It's a good thing I have an appointment with the chiropractor this week, and I hope nothing happens to delay it. I've been getting low-grade headaches for the last couple of days, and must be careful when settling into or rising from a reclining position or when turning my head, as my neck has gotten quite prone to dislocation. It creaks when I turn it, like an old door— but I don't even get to go into another room.
The headaches have been accompanied by a touch of nausea, so I haven't felt like eating much today. I'm getting hungry, but the thought of food makes me queasy. I might just make some ramen, which will be no great loss if I can't finish it. Plus ramen is warm, and I can drape a blanket over myself while I eat and watch something on television.
I don't know what I'll watch, as the local PBS channels both have their beg-a-thons in progress and thus there will be no English people murdering one another, nor even any costume dramas. This might be a good time to peruse the offerings on the on-demand channel. I pay for it but keep forgetting it is there. Whatever they have is bound to be better than the 1950s and 1960s rock and roll shows PBS now uses to entice baby boomers to cough up some cash. Sometimes my ge-ge-ge-generation bores me so much.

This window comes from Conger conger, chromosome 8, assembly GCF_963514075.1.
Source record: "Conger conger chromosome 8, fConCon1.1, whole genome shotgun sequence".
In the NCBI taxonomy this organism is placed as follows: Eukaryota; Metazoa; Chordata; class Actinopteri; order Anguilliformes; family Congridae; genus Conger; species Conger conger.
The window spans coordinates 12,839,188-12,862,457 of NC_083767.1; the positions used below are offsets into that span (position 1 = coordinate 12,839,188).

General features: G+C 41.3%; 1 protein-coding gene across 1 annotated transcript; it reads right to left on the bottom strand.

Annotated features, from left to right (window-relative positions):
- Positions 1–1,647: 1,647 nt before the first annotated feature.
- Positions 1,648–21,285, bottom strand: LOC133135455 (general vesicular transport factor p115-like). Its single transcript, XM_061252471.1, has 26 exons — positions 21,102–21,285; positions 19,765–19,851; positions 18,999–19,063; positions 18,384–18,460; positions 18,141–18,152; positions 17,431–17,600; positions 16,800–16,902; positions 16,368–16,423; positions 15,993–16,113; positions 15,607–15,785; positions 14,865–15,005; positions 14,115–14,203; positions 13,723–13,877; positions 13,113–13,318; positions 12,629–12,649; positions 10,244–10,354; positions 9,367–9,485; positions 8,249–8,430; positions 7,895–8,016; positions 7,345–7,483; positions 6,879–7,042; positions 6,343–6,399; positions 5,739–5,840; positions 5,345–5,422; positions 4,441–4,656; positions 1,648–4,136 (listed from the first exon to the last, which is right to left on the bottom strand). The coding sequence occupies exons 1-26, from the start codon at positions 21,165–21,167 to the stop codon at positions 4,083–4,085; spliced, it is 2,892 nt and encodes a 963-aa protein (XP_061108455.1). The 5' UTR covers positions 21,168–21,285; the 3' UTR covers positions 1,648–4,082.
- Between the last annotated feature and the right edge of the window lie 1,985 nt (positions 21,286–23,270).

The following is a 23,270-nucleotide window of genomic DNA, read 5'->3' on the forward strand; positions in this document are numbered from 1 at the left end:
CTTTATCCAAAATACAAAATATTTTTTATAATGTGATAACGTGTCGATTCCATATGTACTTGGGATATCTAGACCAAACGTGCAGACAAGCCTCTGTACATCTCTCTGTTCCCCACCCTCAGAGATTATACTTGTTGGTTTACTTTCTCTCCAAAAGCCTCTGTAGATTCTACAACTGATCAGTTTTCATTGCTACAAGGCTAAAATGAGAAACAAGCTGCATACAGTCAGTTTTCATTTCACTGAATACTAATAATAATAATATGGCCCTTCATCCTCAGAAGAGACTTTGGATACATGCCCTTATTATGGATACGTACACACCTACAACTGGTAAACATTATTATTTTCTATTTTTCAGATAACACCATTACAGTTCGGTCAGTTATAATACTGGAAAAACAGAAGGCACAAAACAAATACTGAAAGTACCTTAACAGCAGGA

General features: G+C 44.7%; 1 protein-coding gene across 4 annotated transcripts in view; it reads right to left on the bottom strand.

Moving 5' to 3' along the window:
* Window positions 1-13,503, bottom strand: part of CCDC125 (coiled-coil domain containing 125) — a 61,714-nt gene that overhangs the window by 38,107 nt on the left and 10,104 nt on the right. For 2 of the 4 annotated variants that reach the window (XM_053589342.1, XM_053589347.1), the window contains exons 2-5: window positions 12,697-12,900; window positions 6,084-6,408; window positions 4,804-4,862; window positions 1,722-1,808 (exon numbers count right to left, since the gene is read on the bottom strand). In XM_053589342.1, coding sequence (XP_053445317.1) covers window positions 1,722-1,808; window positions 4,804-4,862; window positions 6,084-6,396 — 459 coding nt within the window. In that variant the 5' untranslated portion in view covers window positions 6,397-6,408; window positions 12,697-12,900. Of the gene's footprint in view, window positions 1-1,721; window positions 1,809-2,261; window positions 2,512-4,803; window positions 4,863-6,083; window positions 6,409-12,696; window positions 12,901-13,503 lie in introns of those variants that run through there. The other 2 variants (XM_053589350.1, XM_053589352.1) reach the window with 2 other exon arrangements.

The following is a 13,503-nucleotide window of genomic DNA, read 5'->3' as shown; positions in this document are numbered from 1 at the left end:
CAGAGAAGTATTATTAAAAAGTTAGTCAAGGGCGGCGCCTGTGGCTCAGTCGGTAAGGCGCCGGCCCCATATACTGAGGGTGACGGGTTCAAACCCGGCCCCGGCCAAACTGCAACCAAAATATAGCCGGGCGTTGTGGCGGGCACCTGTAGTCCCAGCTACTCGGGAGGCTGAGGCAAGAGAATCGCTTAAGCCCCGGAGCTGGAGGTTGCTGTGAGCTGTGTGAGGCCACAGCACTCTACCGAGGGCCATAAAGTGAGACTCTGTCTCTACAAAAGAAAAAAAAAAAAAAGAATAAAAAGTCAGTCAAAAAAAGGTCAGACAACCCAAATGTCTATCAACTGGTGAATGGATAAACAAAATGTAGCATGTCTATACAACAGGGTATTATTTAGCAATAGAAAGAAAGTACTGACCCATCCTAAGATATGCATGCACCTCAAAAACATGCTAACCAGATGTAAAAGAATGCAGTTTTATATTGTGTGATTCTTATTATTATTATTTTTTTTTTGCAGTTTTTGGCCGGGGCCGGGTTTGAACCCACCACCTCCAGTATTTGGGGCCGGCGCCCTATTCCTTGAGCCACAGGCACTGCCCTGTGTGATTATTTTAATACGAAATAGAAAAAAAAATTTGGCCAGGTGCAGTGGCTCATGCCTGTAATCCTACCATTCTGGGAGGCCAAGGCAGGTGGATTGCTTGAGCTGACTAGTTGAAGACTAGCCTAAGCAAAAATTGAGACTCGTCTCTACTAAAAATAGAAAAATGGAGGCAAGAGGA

by Wisława Szymborska
that we also mention this:
Life goes on.
It continues at Cannae and Borodino,
at Kosovo Polje and Guernica.
There's a gas station
on a little square in Jericho,
and wet paint
on park benches in Bila Hora.
Letters fly back and forth
between Pearl Harbor and Hastings,
a moving van passes
beneath the eye of the lion at Chaeronea,
and the blooming orchards near Verdun
the approaching atmospheric front.
There is so much Everything
that Nothing is hidden quite nicely.
from the yachts moored at Actium
and couples dance on the sunlit decks.
So much is always going on,
that it must be going on all over.
Where not a stone still stands,
you see the Ice Cream Man
besieged by children.
Where Hiroshima had been
Hiroshima is again,
producing many products
for everyday use.
This terrifying world is not devoid of charms,
of the mornings
that make waking up worthwhile.
The grass is green
on Maciejowice's fields,
and it is studded with dew,
as is normal grass.
Perhaps all fields are battlefields,
those we remember
and those that are forgotten:
the birch forests and the cedar forests,
the snow and the sand, the iridescent swamps
and the canyons of black defeat,
where now, when the need strikes, you don't cower
under a bush but squat behind it.
What moral flows from this? Probably none.
Only that blood flows, drying quickly,
and, as always, a few rivers, a few clouds.
On tragic mountain passes
the wind rips hats from unwitting heads
and we can't help
laughing at that.